Everyone I know is searching for happiness. Most of us find it for brief moments in our life, but enduring happiness seems difficult to achieve. In the famous words of Henry David Thoreau: “Happiness is like a butterfly, the more you chase it, the more it will evade you, but if you notice the other things around you, it will gently come and sit on your shoulder.”

Perhaps if every morning when we wake up, we express gratitude for the things that we have instead of complaining about the things we lack, happiness would be more willing to accompany our day. Barbara Held of Bowdoin College says:

“Life is suffering. No amount of positive thinking will change this truth. Processing a life experience through a grateful lens does not mean denying negativity. It is not a form of superficial happyology. Instead, it means realizing the power you have to transform an obstacle into an opportunity. It means reframing a loss into a potential gain, recasting negativity into positive channels for gratitude.”

We live in a consumer based society. From our earliest years we are taught that having things like a comfortable home, a nice car, perhaps even a yacht or a plane will make us happy. Buying things does make us happy, but only temporarily. Eventually we adapt to the things that we buy and then lose interest. Investing in experiences, however, tends to make us happier in the long run. Experiences become a part of who we are as a person and help connect us to others.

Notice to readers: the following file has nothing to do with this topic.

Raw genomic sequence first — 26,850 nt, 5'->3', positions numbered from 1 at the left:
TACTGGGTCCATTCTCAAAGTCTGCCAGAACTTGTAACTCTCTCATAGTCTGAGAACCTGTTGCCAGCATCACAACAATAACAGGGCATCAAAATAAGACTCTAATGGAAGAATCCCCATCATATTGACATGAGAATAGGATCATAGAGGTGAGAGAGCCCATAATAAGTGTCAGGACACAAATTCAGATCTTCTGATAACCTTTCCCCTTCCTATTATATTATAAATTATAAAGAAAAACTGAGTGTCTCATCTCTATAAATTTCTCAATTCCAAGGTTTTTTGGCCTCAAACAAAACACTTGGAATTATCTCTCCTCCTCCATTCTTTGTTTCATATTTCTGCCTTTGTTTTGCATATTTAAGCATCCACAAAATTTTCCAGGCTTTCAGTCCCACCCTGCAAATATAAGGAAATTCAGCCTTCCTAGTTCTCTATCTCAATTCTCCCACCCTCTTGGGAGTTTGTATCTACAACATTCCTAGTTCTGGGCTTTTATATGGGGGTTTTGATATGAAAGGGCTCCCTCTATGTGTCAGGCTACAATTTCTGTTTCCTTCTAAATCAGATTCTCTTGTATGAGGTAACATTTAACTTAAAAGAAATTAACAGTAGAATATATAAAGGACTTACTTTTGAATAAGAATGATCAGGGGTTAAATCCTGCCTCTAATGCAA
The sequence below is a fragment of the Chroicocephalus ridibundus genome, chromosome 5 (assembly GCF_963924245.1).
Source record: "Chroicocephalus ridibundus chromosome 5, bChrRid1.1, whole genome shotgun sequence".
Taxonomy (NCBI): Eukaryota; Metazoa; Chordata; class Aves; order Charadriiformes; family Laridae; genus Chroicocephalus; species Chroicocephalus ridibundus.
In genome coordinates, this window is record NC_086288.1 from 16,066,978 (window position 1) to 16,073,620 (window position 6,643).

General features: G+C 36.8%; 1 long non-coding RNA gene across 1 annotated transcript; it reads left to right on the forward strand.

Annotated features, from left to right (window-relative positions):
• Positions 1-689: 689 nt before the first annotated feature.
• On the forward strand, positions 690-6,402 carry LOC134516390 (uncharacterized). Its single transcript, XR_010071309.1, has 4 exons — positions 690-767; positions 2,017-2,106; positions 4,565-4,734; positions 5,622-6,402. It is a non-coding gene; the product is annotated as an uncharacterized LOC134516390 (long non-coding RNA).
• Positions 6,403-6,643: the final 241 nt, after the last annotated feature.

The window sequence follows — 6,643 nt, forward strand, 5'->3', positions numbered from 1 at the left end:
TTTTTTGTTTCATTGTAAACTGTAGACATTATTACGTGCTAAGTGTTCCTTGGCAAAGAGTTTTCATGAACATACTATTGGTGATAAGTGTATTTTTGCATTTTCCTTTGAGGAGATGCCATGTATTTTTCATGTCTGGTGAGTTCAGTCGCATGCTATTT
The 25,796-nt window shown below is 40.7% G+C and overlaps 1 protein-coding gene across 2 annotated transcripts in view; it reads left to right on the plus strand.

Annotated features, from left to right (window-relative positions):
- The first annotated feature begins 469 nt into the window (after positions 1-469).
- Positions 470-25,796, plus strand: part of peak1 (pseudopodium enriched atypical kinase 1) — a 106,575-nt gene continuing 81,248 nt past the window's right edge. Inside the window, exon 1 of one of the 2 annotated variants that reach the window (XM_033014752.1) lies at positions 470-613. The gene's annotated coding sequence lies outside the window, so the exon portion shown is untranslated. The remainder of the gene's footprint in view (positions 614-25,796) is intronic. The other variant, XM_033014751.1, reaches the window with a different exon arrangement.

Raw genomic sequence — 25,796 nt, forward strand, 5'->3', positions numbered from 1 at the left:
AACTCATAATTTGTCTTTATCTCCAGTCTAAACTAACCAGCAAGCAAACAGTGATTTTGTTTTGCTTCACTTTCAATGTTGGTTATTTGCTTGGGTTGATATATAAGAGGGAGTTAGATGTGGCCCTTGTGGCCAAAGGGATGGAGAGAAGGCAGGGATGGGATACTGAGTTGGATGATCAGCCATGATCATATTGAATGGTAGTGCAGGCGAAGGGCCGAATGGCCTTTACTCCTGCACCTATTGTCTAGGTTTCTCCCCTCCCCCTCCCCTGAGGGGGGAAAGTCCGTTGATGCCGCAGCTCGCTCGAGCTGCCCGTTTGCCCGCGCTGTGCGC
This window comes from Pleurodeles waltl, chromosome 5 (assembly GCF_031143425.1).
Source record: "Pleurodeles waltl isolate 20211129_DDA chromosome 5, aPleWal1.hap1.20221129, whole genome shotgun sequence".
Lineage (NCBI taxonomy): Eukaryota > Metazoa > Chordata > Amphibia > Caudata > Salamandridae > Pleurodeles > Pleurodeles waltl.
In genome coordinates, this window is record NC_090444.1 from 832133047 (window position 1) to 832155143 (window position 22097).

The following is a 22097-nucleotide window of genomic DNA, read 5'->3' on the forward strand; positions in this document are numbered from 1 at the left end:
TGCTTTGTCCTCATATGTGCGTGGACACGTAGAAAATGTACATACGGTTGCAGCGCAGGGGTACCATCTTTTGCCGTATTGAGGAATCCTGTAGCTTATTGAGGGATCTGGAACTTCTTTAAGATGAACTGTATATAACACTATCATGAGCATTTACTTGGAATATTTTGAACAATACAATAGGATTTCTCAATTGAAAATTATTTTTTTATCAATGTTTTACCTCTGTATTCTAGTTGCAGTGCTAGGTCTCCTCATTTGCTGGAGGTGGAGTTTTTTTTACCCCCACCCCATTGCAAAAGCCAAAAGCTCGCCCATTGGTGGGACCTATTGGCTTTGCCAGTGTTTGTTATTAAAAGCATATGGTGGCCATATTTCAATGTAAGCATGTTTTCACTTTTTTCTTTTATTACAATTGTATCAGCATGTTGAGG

Sonja Lyubomirsky taught me a Chinese proverb about happiness:

If you want Happiness . . .

For an hour – take a nap
For a month – get married
For a year – inherit a fortune
For a lifetime – help somebody else

If you have any ideas about happiness, what it is, or how to achieve it. Please let me know. . .

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